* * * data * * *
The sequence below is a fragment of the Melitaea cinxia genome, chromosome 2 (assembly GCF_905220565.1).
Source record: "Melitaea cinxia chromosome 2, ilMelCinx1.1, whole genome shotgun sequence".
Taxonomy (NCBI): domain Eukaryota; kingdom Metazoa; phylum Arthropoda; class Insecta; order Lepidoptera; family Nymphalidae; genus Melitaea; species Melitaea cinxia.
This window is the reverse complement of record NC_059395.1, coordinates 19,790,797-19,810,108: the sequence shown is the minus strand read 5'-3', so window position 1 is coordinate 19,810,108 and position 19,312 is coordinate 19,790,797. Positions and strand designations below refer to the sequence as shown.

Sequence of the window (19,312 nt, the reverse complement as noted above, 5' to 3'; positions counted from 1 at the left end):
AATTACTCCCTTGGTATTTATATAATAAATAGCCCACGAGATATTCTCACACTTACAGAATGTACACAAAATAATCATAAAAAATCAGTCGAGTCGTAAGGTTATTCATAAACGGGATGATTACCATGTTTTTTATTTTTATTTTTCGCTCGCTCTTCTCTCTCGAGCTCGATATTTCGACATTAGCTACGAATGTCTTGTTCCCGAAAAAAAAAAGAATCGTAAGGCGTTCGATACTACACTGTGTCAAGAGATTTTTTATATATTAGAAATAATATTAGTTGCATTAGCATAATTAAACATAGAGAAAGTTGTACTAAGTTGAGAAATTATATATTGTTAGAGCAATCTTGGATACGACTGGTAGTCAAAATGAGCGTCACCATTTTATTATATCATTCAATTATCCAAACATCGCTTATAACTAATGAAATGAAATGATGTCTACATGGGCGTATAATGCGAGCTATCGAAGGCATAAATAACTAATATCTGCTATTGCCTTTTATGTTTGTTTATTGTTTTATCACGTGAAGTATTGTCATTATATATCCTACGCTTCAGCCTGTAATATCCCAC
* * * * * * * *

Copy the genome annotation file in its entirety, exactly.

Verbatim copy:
The sequence below is a fragment of the Melitaea cinxia genome, chromosome 2 (assembly GCF_905220565.1).
Source record: "Melitaea cinxia chromosome 2, ilMelCinx1.1, whole genome shotgun sequence".
Taxonomy (NCBI): domain Eukaryota; kingdom Metazoa; phylum Arthropoda; class Insecta; order Lepidoptera; family Nymphalidae; genus Melitaea; species Melitaea cinxia.
This window is the reverse complement of record NC_059395.1, coordinates 19,790,797-19,810,108: the sequence shown is the minus strand read 5'-3', so window position 1 is coordinate 19,810,108 and position 19,312 is coordinate 19,790,797. Positions and strand designations below refer to the sequence as shown.

Sequence of the window (19,312 nt, the reverse complement as noted above, 5' to 3'; positions counted from 1 at the left end):
AATTACTCCCTTGGTATTTATATAATAAATAGCCCACGAGATATTCTCACACTTACAGAATGTACACAAAATAATCATAAAAAATCAGTCGAGTCGTAAGGTTATTCATAAACGGGATGATTACCATGTTTTTTATTTTTATTTTTCGCTCGCTCTTCTCTCTCGAGCTCGATATTTCGACATTAGCTACGAATGTCTTGTTCCCGAAAAAAAAAAGAATCGTAAGGCGTTCGATACTACACTGTGTCAAGAGATTTTTTATATATTAGAAATAATATTAGTTGCATTAGCATAATTAAACATAGAGAAAGTTGTACTAAGTTGAGAAATTATATATTGTTAGAGCAATCTTGGATACGACTGGTAGTCAAAATGAGCGTCACCATTTTATTATATCATTCAATTATCCAAACATCGCTTATAACTAATGAAATGAAATGATGTCTACATGGGCGTATAATGCGAGCTATCGAAGGCATAAATAACTAATATCTGCTATTGCCTTTTATGTTTGTTTATTGTTTTATCACGTGAAGTATTGTCATTATATATCCTACGCTTCAGCCTGTAATATCCCAC